Floyd Mayweather Is Trolling Us All

The Moment - mayweather maidana - Tom Casino
Photo by Tom Casino

Reigning pound-for-pound king Floyd Mayweather Jr. is set to fight September 13, 2014 and the announcement has the boxing world wondering who will win the Mayweather lottery next.

Of the many names that have been thrown out—such as Amir Khan, Danny Garcia and Manny Pacquiao—a rematch with Marcos Maidana is a real possibility.

For a champion boasting record that now stands at 46-0, it would seem Mayweather has little to prove to the sport of boxing. After the Maidana fight there was a strong divide in opinion among boxing’s hardcore and casual fans over Mayweather’s win.

This was despite two of three judges picking Mayweather over Maidana, 117-111 and 116-112, on their cards. The other judge, who was potentially blind, saw it 114-114.

Maidana seemed to mostly shine earlier on in the fight when Mayweather was on the ropes, which certainly earned him a few rounds. However, Maidana was able to do this mostly, if not only, because Mayweather opened himself up.

Maidana-Mayweather-Tom Casino
Photo by Tom Casino

Perhaps Mayweather’s greatest vulnerability is being on the ropes and he knows this. Few are entertaining the likelihood that Mayweather purposely put himself there so that Maidana could get in some decent work and make the fight exciting.

In the fight, Mayweather retreated to the ropes, but Maidana did not force him to back up. This is a key distinction because Mayweather’s retreats were intentional.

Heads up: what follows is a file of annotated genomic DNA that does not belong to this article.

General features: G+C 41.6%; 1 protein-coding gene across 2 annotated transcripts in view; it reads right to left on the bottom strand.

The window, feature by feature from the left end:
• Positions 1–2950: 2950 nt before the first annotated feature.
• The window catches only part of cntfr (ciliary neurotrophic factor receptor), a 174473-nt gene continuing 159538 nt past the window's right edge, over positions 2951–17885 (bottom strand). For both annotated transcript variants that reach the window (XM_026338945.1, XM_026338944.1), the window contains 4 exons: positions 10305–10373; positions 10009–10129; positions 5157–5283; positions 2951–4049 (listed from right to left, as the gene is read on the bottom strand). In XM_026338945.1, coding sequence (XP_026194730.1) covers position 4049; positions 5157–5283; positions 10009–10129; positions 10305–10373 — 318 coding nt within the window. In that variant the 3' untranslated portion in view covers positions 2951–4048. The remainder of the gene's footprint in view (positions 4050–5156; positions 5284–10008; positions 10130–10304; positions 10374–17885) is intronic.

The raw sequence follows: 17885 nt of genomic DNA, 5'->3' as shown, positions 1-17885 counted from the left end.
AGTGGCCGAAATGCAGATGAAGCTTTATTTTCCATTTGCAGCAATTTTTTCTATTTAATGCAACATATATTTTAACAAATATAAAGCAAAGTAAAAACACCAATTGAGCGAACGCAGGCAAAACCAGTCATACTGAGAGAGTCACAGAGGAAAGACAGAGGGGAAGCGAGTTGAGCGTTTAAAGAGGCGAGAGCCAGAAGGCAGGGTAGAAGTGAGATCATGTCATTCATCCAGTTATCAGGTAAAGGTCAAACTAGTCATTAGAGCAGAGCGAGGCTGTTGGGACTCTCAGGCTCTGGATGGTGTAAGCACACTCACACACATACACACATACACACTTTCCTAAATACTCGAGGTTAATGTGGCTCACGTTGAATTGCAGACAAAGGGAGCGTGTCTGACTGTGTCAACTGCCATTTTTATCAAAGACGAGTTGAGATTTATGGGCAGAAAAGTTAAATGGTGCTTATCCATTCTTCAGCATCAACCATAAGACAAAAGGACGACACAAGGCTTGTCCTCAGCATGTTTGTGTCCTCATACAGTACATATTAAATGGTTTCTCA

When Maidana wasn’t throwing illegal punches, his shots seemed to miss, suggesting that Mayweather was even toying with Maidana.

Deliberately backing up to the ropes could have been a potentially disadvantageous tactic for Mayweather, since judges tend to measure effective aggressiveness in terms of coming forward.

Yet, his approach effectively contributed to breaking Maidana down over the course of the fight. Once Maidana gained confidence tagging him against the ropes, Mayweather switched gears by coming forward more than he did in the earlier rounds.

He used slick movements to land critical lead-right hands and check-hooks, and continued to stick quick, hard jabs to the body.

To Maidana’s credit, he came ready to fight—a mentality that will likely be amplified should there be a rematch.

Maidana’s determination to win was apparent, even refreshing, considering Mayweather’s ability to mentally frustrate and completely break the will of his opponents. But while Maidana’s aggression might make for some exciting moments in a rematch, it is simply not enough to overcome Mayweather’s boxing IQ.

Mayweather’s ability to control the fight, even when not dominating his opponent, is a high-level skill that many cannot recognize.

The Moment - mayweather maidana - Tom Casino
Photo by Tom Casino

For Mayweather, pleasing fans is a catch-22.

If he dominates his opponent, fans are disappointed by a shutout. If he makes the bout exciting by allowing the other guy to get some work in, they question his capabilities and longevity in the sport.

With the Mayweather vs. Maidana match allegedly generating less than a million pay-per-view buys—according to long time boxing insider Rick Glaser—making the first fight close was a smart move, at least business-wise, on Mayweather’s part.

A rematch will most likely draw in more revenue and reaffirm why Mayweather is the pound-for-pound king when he dominates Maidana the way he truly can.

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